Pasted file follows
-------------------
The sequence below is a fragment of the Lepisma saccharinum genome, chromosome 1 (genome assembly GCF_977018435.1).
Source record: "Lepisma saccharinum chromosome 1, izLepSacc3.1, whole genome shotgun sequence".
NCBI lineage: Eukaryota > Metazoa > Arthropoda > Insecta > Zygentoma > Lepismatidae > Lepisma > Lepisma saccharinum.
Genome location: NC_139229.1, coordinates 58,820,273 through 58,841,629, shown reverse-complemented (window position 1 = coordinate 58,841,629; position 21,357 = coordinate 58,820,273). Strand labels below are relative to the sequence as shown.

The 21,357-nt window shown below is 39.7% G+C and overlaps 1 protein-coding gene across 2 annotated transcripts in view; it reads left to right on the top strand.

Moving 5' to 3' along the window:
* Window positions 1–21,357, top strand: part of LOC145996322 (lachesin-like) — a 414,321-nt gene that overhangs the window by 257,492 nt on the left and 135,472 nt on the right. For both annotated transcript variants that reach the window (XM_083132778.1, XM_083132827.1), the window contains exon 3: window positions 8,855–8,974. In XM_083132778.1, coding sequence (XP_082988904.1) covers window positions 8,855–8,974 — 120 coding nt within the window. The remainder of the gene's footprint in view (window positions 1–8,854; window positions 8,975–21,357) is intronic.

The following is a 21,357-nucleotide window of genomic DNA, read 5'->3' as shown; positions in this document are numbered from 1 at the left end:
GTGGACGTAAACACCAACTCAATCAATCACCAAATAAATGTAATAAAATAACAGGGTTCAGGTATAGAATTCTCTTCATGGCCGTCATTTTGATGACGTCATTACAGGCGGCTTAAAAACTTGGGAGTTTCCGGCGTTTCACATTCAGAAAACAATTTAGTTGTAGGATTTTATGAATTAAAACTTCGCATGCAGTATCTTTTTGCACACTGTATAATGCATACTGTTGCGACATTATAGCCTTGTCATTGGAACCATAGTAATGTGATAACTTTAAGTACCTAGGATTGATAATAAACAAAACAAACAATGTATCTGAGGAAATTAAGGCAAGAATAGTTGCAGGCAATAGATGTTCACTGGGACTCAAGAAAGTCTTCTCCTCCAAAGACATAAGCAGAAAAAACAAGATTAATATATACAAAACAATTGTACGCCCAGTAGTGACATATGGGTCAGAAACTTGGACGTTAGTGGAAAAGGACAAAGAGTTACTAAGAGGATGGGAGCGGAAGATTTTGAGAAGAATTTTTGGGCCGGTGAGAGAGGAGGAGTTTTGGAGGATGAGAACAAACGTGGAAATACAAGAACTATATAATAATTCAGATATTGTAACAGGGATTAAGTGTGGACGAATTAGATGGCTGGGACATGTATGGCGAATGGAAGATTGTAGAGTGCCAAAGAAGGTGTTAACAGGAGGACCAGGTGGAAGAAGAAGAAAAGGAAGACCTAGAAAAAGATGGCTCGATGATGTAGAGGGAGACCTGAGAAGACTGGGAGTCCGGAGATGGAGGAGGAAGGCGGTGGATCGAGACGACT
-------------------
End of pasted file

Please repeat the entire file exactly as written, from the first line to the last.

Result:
The sequence below is a fragment of the Lepisma saccharinum genome, chromosome 1 (genome assembly GCF_977018435.1).
Source record: "Lepisma saccharinum chromosome 1, izLepSacc3.1, whole genome shotgun sequence".
NCBI lineage: Eukaryota > Metazoa > Arthropoda > Insecta > Zygentoma > Lepismatidae > Lepisma > Lepisma saccharinum.
Genome location: NC_139229.1, coordinates 58,820,273 through 58,841,629, shown reverse-complemented (window position 1 = coordinate 58,841,629; position 21,357 = coordinate 58,820,273). Strand labels below are relative to the sequence as shown.

The 21,357-nt window shown below is 39.7% G+C and overlaps 1 protein-coding gene across 2 annotated transcripts in view; it reads left to right on the top strand.

Moving 5' to 3' along the window:
* Window positions 1–21,357, top strand: part of LOC145996322 (lachesin-like) — a 414,321-nt gene that overhangs the window by 257,492 nt on the left and 135,472 nt on the right. For both annotated transcript variants that reach the window (XM_083132778.1, XM_083132827.1), the window contains exon 3: window positions 8,855–8,974. In XM_083132778.1, coding sequence (XP_082988904.1) covers window positions 8,855–8,974 — 120 coding nt within the window. The remainder of the gene's footprint in view (window positions 1–8,854; window positions 8,975–21,357) is intronic.

The following is a 21,357-nucleotide window of genomic DNA, read 5'->3' as shown; positions in this document are numbered from 1 at the left end:
GTGGACGTAAACACCAACTCAATCAATCACCAAATAAATGTAATAAAATAACAGGGTTCAGGTATAGAATTCTCTTCATGGCCGTCATTTTGATGACGTCATTACAGGCGGCTTAAAAACTTGGGAGTTTCCGGCGTTTCACATTCAGAAAACAATTTAGTTGTAGGATTTTATGAATTAAAACTTCGCATGCAGTATCTTTTTGCACACTGTATAATGCATACTGTTGCGACATTATAGCCTTGTCATTGGAACCATAGTAATGTGATAACTTTAAGTACCTAGGATTGATAATAAACAAAACAAACAATGTATCTGAGGAAATTAAGGCAAGAATAGTTGCAGGCAATAGATGTTCACTGGGACTCAAGAAAGTCTTCTCCTCCAAAGACATAAGCAGAAAAAACAAGATTAATATATACAAAACAATTGTACGCCCAGTAGTGACATATGGGTCAGAAACTTGGACGTTAGTGGAAAAGGACAAAGAGTTACTAAGAGGATGGGAGCGGAAGATTTTGAGAAGAATTTTTGGGCCGGTGAGAGAGGAGGAGTTTTGGAGGATGAGAACAAACGTGGAAATACAAGAACTATATAATAATTCAGATATTGTAACAGGGATTAAGTGTGGACGAATTAGATGGCTGGGACATGTATGGCGAATGGAAGATTGTAGAGTGCCAAAGAAGGTGTTAACAGGAGGACCAGGTGGAAGAAGAAGAAAAGGAAGACCTAGAAAAAGATGGCTCGATGATGTAGAGGGAGACCTGAGAAGACTGGGAGTCCGGAGATGGAGGAGGAAGGCGGTGGATCGAGACGACT